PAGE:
Seychelles and France enhance military cooperation

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On 29 May Seychelles President Danny Faure received Brigadier General Éric Vidaud, Superior Commander of the French Armed Forces in the southern region of the Indian Ocean (COMSUP FAZSOI).

They discussed ways to enhance cooperation in fight against of drug traffics, terrorism, illegal fishing and piracy in the region. This will work through enhanced intelligence sharing, the provision of French expertise in these matters and the establishment of a centre for coordination and surveillance of maritime activities – which could include the formation of Seychelles parachutists. “(…) Drug traffics and illegal fishing are common to all the islands in the region. We’re working with the authorities to develop common training to protect the borders from [them]”, said the Commander.

Indeed, some 8040 km away from Paris, France and the Seychelles share a 1360-long maritime border! The French archipelago of the Glorioso Islands – essentially a marine protected area – bears no other facilities than an air strip, a couple of barracks and one of the remotest French graveyards But the small territory provides France with a 18,670 sq mi Economic Exclusive Zone (ZEE) north of Madagascar. It borders the EEZ of the 155-island Archipelago that forms the Seychelles. Fifteen French soldiers are permanently based on it: “our presence here is of a dissuasive nature”, explained Colonel Rémi Bariéty from the Légion Etrangère, “[it aims] to stop illegal activities from being committed and preventing the island of being used as a back base for [traffics]”.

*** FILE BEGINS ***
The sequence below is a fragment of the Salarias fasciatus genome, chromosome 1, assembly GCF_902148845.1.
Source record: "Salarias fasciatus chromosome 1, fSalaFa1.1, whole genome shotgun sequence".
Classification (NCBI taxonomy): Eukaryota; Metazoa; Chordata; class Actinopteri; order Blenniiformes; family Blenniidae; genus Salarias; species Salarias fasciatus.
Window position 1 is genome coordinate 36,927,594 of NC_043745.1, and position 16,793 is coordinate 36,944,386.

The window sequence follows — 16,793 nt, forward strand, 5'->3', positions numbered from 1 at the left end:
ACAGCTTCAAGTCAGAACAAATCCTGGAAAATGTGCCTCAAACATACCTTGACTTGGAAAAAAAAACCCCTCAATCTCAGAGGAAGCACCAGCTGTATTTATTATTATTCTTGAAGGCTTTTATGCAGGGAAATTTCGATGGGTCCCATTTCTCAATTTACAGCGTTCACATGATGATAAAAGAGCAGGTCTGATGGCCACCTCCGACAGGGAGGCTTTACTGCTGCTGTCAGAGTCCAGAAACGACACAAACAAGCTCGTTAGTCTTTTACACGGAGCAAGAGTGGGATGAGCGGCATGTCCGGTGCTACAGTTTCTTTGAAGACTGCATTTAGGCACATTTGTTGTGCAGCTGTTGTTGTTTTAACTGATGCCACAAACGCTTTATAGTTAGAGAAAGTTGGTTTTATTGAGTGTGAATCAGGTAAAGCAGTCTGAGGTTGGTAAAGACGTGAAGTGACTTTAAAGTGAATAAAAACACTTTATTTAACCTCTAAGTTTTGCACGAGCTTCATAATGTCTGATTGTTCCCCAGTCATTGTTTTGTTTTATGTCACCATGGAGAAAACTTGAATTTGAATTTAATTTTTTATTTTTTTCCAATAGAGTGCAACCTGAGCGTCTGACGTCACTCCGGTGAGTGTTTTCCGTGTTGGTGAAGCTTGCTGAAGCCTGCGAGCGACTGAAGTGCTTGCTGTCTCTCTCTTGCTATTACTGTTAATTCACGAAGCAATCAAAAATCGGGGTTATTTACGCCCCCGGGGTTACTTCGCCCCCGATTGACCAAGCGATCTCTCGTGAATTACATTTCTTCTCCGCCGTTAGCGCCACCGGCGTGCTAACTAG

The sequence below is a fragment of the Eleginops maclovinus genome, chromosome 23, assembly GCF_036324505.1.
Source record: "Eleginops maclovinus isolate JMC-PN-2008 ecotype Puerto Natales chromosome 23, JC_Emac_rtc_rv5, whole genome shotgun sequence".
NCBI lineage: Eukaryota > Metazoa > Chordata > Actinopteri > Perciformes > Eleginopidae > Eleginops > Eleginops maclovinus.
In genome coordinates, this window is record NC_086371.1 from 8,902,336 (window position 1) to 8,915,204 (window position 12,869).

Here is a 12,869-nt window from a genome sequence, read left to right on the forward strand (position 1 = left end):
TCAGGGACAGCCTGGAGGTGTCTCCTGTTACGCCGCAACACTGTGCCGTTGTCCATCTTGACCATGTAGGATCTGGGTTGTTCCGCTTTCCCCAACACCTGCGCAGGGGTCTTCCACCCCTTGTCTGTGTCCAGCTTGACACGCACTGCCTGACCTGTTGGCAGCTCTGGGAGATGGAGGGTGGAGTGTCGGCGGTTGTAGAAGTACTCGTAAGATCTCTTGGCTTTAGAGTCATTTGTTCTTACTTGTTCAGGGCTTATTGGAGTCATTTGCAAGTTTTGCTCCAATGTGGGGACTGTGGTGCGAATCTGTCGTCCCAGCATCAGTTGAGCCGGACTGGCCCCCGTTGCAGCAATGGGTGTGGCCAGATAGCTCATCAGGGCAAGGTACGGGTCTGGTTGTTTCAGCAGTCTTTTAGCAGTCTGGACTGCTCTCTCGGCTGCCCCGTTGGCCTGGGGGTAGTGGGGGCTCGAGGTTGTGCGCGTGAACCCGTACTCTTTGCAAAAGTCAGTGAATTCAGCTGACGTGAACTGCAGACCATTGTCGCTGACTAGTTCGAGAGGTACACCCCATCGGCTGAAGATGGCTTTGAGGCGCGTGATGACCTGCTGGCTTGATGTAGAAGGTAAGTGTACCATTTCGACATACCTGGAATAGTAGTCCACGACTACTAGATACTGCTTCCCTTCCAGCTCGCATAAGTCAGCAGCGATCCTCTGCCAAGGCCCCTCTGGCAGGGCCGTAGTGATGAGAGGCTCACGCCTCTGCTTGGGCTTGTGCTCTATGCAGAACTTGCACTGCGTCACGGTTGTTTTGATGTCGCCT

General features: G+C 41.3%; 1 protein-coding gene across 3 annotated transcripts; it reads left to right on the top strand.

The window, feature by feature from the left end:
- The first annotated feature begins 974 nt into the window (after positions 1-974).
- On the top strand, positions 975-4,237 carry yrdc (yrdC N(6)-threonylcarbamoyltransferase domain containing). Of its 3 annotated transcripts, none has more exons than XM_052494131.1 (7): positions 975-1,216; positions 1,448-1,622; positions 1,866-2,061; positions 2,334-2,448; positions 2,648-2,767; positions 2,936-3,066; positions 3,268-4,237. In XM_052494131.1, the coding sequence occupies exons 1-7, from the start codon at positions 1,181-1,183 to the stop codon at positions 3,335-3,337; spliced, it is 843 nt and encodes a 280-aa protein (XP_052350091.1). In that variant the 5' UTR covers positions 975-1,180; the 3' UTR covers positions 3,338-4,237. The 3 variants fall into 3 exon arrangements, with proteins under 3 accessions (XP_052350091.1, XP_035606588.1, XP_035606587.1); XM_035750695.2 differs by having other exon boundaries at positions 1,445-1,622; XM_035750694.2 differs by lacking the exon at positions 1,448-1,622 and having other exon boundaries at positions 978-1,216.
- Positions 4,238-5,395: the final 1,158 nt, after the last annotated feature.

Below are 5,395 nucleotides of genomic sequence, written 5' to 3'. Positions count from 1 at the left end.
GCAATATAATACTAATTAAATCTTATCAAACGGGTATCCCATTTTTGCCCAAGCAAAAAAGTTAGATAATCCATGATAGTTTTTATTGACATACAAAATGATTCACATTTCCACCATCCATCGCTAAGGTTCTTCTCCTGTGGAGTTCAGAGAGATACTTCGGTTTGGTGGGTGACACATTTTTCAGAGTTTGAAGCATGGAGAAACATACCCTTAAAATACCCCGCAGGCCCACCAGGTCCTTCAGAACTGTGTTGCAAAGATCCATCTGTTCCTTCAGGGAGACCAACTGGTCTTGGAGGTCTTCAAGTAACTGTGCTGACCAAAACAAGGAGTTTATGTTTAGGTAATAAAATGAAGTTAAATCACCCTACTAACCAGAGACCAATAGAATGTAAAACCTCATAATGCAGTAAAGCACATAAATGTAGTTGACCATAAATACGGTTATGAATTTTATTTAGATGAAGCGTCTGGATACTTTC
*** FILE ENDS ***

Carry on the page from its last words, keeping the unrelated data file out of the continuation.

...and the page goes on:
Cooperation in such domains between Paris and Victoria isn’t new. France has long been present in this region thanks to its overseas territories, especially La Réunion and Mayotte, and is therefore an actor of the stability there. For instance back in 2014, eleven men from the 2nd Marine Infantry Parachute Regiment were received by the Seychelles to provide training to the members of the Seychelles armed forces, the Seychelles People Defense Force and, in 2013, a team of French military radar specialists helped enabling a Seychelles naval monitoring system.

As China is building ports or bases around the Indian Ocean, everyone seems to have noticed the fact that U.S. Pacific Command would now be called U.S. Indo-Pacific Command, in a move to counter Chinese economic and military pressure in the region. As US Defense Secretary Jim Mattis: “all nations large and small are essential to the region, in order to sustain stability in ocean areas critical to global peace.” And Paris and Victoria are just part of that.



Written by ADIT – The Bulletin and republished with permission.